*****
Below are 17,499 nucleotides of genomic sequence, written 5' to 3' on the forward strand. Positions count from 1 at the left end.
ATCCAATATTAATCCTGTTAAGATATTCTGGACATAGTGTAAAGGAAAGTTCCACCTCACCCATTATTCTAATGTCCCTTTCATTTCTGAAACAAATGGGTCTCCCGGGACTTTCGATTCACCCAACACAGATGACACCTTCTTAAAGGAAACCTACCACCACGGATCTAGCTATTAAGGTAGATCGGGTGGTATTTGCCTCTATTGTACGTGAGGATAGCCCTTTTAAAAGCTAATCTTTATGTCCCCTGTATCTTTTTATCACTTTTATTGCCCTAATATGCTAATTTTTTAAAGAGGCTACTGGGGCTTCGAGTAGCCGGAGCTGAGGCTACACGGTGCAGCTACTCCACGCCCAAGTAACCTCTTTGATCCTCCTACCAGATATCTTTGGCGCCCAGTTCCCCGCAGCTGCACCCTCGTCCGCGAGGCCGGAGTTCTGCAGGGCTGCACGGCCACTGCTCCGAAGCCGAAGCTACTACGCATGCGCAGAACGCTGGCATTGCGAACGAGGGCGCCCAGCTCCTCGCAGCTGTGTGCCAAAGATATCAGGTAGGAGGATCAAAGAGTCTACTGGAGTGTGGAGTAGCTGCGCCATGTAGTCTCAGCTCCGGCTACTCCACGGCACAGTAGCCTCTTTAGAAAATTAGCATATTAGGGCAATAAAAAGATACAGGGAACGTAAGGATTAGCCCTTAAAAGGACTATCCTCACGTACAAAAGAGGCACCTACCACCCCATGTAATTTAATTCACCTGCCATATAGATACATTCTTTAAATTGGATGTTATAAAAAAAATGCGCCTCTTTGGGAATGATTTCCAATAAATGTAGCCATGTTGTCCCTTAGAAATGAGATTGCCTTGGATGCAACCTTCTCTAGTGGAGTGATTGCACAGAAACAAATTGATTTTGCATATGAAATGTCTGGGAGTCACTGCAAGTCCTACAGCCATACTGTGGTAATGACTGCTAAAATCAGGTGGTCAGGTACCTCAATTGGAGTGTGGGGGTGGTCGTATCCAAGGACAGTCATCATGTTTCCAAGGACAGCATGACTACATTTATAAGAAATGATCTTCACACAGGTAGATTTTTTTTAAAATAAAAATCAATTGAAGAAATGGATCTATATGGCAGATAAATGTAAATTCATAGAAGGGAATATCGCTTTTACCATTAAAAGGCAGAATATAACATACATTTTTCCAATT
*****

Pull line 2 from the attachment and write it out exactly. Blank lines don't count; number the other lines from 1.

ATCCAATATTAATCCTGTTAAGATATTCTGGACATAGTGTAAAGGAAAGTTCCACCTCACCCATTATTCTAATGTCCCTTTCATTTCTGAAACAAATGGGTCTCCCGGGACTTTCGATTCACCCAACACAGATGACACCTTCTTAAAGGAAACCTACCACCACGGATCTAGCTATTAAGGTAGATCGGGTGGTATTTGCCTCTATTGTACGTGAGGATAGCCCTTTTAAAAGCTAATCTTTATGTCCCCTGTATCTTTTTATCACTTTTATTGCCCTAATATGCTAATTTTTTAAAGAGGCTACTGGGGCTTCGAGTAGCCGGAGCTGAGGCTACACGGTGCAGCTACTCCACGCCCAAGTAACCTCTTTGATCCTCCTACCAGATATCTTTGGCGCCCAGTTCCCCGCAGCTGCACCCTCGTCCGCGAGGCCGGAGTTCTGCAGGGCTGCACGGCCACTGCTCCGAAGCCGAAGCTACTACGCATGCGCAGAACGCTGGCATTGCGAACGAGGGCGCCCAGCTCCTCGCAGCTGTGTGCCAAAGATATCAGGTAGGAGGATCAAAGAGTCTACTGGAGTGTGGAGTAGCTGCGCCATGTAGTCTCAGCTCCGGCTACTCCACGGCACAGTAGCCTCTTTAGAAAATTAGCATATTAGGGCAATAAAAAGATACAGGGAACGTAAGGATTAGCCCTTAAAAGGACTATCCTCACGTACAAAAGAGGCACCTACCACCCCATGTAATTTAATTCACCTGCCATATAGATACATTCTTTAAATTGGATGTTATAAAAAAAATGCGCCTCTTTGGGAATGATTTCCAATAAATGTAGCCATGTTGTCCCTTAGAAATGAGATTGCCTTGGATGCAACCTTCTCTAGTGGAGTGATTGCACAGAAACAAATTGATTTTGCATATGAAATGTCTGGGAGTCACTGCAAGTCCTACAGCCATACTGTGGTAATGACTGCTAAAATCAGGTGGTCAGGTACCTCAATTGGAGTGTGGGGGTGGTCGTATCCAAGGACAGTCATCATGTTTCCAAGGACAGCATGACTACATTTATAAGAAATGATCTTCACACAGGTAGATTTTTTTTAAAATAAAAATCAATTGAAGAAATGGATCTATATGGCAGATAAATGTAAATTCATAGAAGGGAATATCGCTTTTACCATTAAAAGGCAGAATATAACATACATTTTTCCAATT